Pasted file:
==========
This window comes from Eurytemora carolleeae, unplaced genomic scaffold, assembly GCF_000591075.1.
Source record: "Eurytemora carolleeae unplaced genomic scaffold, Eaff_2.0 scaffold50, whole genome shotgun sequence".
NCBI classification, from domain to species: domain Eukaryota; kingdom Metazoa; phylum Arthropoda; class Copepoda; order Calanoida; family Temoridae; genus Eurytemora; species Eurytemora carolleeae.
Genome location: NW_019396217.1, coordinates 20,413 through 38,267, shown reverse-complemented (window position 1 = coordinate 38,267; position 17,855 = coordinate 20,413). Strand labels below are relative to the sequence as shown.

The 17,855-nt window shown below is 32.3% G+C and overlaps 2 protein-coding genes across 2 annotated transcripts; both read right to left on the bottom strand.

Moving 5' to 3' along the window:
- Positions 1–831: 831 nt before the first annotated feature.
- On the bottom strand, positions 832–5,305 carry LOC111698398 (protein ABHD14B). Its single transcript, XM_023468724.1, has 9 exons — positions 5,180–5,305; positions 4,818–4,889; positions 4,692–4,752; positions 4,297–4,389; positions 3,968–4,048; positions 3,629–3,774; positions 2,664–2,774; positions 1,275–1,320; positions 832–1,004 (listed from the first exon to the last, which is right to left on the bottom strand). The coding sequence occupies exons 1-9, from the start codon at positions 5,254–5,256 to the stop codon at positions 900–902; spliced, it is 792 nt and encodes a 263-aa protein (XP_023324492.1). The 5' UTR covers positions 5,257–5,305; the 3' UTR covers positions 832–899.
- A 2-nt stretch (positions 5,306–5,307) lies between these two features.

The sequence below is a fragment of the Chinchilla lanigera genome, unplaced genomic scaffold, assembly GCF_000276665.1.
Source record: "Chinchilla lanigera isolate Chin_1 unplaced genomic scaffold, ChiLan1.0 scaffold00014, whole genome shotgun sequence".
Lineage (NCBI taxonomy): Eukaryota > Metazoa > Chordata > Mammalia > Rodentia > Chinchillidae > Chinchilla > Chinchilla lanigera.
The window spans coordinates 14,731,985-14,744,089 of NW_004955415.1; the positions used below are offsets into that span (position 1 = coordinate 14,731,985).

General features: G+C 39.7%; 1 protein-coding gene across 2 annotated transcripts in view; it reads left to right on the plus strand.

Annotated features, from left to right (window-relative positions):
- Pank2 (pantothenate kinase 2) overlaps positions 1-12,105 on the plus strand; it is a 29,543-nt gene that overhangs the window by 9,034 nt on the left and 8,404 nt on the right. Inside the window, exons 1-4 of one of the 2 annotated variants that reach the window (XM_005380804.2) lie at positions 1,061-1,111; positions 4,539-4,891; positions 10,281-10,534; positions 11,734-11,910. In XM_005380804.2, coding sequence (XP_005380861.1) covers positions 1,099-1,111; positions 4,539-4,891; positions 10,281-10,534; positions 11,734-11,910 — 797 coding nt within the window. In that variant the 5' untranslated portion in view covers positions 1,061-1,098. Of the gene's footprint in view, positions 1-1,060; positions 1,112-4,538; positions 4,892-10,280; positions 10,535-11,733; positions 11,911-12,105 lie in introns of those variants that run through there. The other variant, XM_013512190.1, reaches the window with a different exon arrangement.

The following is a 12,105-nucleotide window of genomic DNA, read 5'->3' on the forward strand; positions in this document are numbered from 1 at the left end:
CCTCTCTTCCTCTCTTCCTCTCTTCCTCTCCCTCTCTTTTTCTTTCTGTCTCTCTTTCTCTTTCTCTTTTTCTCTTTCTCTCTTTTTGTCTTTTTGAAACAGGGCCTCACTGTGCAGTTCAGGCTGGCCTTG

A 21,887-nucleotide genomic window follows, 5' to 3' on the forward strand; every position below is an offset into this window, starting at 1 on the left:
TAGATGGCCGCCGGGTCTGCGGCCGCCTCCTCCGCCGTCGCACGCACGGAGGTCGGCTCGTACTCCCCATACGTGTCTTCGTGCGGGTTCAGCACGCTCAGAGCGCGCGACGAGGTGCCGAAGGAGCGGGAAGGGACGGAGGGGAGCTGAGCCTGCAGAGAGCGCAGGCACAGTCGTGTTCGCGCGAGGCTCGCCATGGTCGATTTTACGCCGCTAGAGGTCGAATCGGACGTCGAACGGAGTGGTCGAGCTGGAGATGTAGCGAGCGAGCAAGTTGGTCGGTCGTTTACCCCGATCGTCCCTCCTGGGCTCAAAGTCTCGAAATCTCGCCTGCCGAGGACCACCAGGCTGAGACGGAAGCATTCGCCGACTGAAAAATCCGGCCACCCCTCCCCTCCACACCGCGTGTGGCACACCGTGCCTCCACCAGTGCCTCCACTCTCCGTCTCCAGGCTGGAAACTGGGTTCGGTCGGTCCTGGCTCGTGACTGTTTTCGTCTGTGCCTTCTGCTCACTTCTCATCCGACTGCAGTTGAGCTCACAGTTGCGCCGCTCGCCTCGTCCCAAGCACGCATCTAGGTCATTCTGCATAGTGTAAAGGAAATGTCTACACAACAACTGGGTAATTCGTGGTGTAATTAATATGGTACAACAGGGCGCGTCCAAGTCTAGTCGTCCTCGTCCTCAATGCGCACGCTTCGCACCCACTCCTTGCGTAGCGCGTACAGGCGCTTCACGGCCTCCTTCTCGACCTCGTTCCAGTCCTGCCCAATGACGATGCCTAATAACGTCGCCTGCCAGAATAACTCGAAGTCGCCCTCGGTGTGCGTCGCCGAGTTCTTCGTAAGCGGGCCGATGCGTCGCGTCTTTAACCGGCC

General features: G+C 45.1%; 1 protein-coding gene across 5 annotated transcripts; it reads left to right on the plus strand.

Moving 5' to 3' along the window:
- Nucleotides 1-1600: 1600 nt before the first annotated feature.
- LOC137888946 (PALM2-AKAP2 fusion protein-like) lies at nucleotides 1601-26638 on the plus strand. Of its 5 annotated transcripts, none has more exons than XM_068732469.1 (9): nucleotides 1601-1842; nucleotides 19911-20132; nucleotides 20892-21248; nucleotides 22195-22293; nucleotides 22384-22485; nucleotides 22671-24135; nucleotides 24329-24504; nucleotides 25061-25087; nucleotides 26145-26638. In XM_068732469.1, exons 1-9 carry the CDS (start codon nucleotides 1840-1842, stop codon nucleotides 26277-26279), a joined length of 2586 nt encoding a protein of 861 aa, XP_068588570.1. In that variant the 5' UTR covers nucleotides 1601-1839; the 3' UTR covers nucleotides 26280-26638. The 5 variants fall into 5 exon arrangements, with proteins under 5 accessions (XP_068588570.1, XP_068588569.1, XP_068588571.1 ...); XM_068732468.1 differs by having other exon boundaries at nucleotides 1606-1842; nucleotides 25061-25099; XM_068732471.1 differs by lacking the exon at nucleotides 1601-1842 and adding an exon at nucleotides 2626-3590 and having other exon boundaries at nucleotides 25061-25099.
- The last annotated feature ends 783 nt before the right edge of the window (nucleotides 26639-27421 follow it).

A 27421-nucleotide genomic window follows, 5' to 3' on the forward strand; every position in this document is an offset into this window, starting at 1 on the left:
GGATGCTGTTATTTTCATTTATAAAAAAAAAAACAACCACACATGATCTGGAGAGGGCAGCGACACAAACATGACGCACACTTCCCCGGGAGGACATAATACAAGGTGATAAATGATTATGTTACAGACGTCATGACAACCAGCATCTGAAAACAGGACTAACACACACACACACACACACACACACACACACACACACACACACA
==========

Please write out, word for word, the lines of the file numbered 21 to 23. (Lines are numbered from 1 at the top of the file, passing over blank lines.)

General features: G+C 45.1%; 1 protein-coding gene across 5 annotated transcripts; it reads left to right on the plus strand.

Moving 5' to 3' along the window:
- Nucleotides 1-1600: 1600 nt before the first annotated feature.